ST. MARY’S – Australian mining company St Barbara is, once again, trying to find gold in Cochrane Hill, near Sherbrooke.
Months after all but abandoning its controversial bid to build an open pit mine in the area — partly due to uncertainty over the provincial government’s deliberations on wilderness protection for surrounding Archibald Lake watershed — St Barbara told its investors last week that it will “continue exploration at Cochrane Hill” in 2024.
In a July 5 circular, entitled Investor Roadshow, Managing Director and CEO of the Perth-based company Andrew Strelein explained that among his “strategy focus areas” for Atlantic Operations (formerly Atlantic Gold) will be “an initial diamond drill program comprising 25 holes for 2,500 [metres] ... to test prospective stratigraphy along... the Cochrane Hill Deposit. The program will also assist with potential sterilisation for locating operations infrastructure.”
In an email to The Journal on July 7, the company’s Atlantic Operations Spokesperson, Kenny Cameron, explained that “the proposed exploration program is not part of any new development application,” but rather “a standard practice [that also] takes place at other prospective locations.”
As for why St Barbara now plans to spend money and time exploring an area that could soon become off limits altogether to industrial mining, Cameron said, “St Barbara remains committed to understanding the full extent of the Cochrane Hill mineralisation and proposes additional exploration drilling... in and around a known mineral resource... all within the former proposed Cochrane Hill project area... for that purpose only.”
He added that “St Barbara remains committed to all current and future projects in Nova Scotia and continues to engage and work with local residents, local governments and rights’ holders in all areas where we operate or propose to operate, including for this Cochrane Hill exploration drilling.”
Cameron noted, specifically, that while “exploration drilling permits have been approved by the provincial government for Cochrane Hill,” those permits “have not been acted upon while St Barbara is undertaking further consultation with First Nations communities and non-Indigenous communities before any ground works commence.”
In separate emails to the Journal, St. Mary’s Warden Greg Wier and St. Mary’s River Association President Scott Beaver stated that St. Barbara has not reached out to either of them concerning the new drilling program.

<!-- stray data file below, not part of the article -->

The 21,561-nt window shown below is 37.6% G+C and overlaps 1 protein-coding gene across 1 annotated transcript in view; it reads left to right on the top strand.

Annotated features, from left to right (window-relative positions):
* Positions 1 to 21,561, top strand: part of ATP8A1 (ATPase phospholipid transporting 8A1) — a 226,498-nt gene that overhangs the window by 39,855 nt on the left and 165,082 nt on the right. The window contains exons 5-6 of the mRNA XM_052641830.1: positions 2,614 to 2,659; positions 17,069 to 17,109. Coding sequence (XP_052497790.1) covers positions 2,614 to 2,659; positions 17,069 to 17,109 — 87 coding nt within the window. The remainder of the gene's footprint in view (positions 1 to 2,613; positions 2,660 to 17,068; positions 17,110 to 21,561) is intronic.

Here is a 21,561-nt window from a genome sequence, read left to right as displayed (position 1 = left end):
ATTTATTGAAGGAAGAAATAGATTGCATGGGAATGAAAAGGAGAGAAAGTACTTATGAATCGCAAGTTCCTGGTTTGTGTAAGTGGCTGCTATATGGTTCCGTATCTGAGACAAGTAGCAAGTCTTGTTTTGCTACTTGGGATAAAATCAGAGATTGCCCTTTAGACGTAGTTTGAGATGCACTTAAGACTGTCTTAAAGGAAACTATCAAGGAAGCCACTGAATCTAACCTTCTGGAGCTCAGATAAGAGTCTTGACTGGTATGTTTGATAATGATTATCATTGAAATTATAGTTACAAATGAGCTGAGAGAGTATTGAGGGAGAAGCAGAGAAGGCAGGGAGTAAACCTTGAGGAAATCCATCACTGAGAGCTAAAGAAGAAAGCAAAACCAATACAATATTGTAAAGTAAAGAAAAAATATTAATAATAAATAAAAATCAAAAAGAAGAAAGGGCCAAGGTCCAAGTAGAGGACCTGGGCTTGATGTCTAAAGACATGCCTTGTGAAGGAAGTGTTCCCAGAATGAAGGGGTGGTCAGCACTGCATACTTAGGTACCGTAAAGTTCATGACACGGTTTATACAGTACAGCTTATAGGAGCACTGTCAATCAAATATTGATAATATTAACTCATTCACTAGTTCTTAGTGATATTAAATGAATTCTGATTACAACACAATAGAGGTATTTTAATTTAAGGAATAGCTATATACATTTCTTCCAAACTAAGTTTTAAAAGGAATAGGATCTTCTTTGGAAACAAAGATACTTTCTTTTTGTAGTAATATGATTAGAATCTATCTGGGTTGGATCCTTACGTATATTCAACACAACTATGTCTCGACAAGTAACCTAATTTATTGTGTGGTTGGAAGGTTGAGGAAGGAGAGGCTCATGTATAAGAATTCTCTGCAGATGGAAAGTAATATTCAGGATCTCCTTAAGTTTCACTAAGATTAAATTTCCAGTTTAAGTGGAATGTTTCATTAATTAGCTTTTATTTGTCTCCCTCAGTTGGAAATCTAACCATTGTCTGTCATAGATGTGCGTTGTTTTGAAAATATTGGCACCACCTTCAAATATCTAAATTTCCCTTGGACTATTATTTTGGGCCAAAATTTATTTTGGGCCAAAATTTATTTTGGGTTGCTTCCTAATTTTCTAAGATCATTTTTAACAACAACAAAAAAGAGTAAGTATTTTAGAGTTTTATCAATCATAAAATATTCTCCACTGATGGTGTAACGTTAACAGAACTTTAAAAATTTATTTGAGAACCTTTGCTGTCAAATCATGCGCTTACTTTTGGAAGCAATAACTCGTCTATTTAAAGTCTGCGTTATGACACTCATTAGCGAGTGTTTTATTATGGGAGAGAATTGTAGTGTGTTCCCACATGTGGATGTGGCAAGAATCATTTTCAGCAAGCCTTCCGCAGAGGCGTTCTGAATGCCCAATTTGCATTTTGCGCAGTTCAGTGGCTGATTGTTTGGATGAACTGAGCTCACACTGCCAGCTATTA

Beaver, who has represented the citizens’ group No Open Pit Excavation at Cochrane Hill, or N.O.P.E., added, “It greatly concerns us that Atlantic Gold seems to be sinking more capital into what they have previously referred to as its ‘string of pearls.’ Since the company was removed from the federal environmental process at Cochrane Hill, they must now re-apply for a new project without the comfort of the old legislation. The new 2019 legislation is more stringent.”
In a presentation to St. Mary’s council last July, St Barbara’s Atlantic Operations Community Engagement Specialist Shannon Ashe-Fox confirmed that the company’s focus on its other gold-bearing properties in Nova Scotia had pushed the opening of its proposed open pit mine at Cochrane Hill to 2026, or later.
In later statements, St. Barbara described the project as a future “eastern production hub” for it in that part of Nova Scotia, but acknowledged uncertainty over the provincial wilderness designation and announced it was dropping its application for federal environmental approval of the actual facility.
Explained Cameron in his email last week, “The project description for Cochrane Hill was terminated by the Impact Assessment Agency of Canada (IAAC) on Aug. 29, 2022, as St Barbara chose not to provide the required information or studies within the legislated time limit of Aug. 28, 2022, and did not apply for an extension to the deadline either.”
In May, the Nova Scotia Department of Environment and Climate Change released its long-awaited report on Archibald Lake, which concluded that the 684-hectare tract of provincially owned woodland, lakes and wetlands — if turned into a protected area — could be worth as much as $4 million a year to the province. That, it said, factored in “the value of natural ecosystems to society, typically referred to as ‘ecosystem services’, including carbon storage and sequestration; conservation of species and genetic resources; water quality; and maintenance of habitat for pollinators, wildlife, and recreation.”
While not calling it an explicit endorsement of wilderness protection — which would effectively ban major extractive industries, such as open pit mining — Beaver told The Journal at the time: “We are confident that Environment and Climate Change Minister Timothy Halman and the cabinet will soon make a positive decision on this matter.”
In his email last week, Beaver said, “This [drilling program] is a new development, indeed... [but] Atlantic Gold simply can’t be trusted with Nova Scotia’s fresh water or the riparian zones they want to work within.”